2

After installing a package with apt-get and then overwriting some package specific config files, whenever the system upgrades itself it tries to overwrite my custom configs with the package default ones.

Is there a better way to specific custom configs without being asked if I want to reset to the default ones whenever the package updates itself?

  • Any Debian package that follows the Debian policy will not overwrite files under /etc without prompting you to make the change, assuming you are updating interactively and haven't changed the default dpkg behavior. If you are changing files outside of the /etc/ directory then you might have problems, and there isn't a simple way to address this. Can you give some examples of specific packages/files that you have had problems with getting over-written? – Zoredache Dec 5 '13 at 22:37
  • @Zoredache: I'm being asked if I want to update my custom config files, but in a server where I don't login that often it can be easy to forget what/why was changed. Example packages include ngnix config files for instance. I wonder how Puppet or other devop utilities handle this. Ideally, I would want the config not to be overwritten unless there was a major change in the config file (new options, version or behavior) but I guess that is asking too much. – Alix Axel Dec 6 '13 at 8:51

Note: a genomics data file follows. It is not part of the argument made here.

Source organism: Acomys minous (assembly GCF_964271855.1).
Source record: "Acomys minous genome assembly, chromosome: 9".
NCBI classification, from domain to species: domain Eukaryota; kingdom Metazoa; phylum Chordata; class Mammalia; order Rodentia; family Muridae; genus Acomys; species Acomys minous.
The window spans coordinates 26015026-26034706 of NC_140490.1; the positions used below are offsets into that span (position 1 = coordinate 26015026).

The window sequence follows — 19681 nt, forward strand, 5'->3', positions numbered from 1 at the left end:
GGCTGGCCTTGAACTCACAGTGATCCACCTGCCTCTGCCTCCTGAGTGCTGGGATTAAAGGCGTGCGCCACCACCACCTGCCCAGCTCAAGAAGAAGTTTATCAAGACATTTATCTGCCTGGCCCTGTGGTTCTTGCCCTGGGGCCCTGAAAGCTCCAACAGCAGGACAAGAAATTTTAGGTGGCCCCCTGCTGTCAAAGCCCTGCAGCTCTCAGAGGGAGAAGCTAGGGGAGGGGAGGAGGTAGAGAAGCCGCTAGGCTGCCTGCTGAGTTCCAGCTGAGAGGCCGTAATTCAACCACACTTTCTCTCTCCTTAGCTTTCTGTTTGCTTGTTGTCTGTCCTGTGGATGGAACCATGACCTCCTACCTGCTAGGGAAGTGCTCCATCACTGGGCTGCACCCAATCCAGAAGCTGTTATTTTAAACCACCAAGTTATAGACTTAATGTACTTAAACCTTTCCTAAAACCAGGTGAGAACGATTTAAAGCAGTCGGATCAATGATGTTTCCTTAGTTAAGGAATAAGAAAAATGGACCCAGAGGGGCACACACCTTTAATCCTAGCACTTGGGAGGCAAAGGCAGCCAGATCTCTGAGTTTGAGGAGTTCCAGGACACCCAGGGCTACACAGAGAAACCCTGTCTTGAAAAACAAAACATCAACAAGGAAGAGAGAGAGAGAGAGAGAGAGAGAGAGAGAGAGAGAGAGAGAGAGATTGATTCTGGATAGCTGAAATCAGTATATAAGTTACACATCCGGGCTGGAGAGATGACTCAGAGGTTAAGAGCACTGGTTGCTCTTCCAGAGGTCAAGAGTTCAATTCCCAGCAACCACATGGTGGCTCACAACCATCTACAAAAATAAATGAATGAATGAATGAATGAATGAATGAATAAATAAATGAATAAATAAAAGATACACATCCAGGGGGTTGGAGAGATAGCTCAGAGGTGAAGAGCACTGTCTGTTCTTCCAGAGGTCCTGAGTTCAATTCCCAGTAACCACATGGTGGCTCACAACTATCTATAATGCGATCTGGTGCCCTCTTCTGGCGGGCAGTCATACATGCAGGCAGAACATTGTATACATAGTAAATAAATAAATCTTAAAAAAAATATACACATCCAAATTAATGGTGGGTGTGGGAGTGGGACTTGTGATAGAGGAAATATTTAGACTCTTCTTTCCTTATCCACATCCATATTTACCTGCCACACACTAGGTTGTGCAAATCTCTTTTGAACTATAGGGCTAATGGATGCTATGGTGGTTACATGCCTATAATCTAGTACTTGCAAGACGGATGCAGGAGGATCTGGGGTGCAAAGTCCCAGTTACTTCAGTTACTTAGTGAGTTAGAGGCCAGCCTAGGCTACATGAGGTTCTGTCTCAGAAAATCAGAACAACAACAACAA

3

You can pass options to dpkg from apt. Interesting for you would be the option --force-confold. The command looks like this:

apt-get -o Dpkg::Options::="--force-confdef" -o Dpkg::Options::="--force-confold" upgrade

Setting --force-confdef as well makes apt-get still update the config file if it hasn't been edited, while --force-confold will keep edited configuration files without asking.

To make this permanent, you can also set these options in your apt.conf file:

Dpkg::Options {
   "--force-confdef";
   "--force-confold";
}

Check e.g. http://debian-handbook.info/browse/wheezy/sect.package-meta-information.html#sidebar.questions-conffiles

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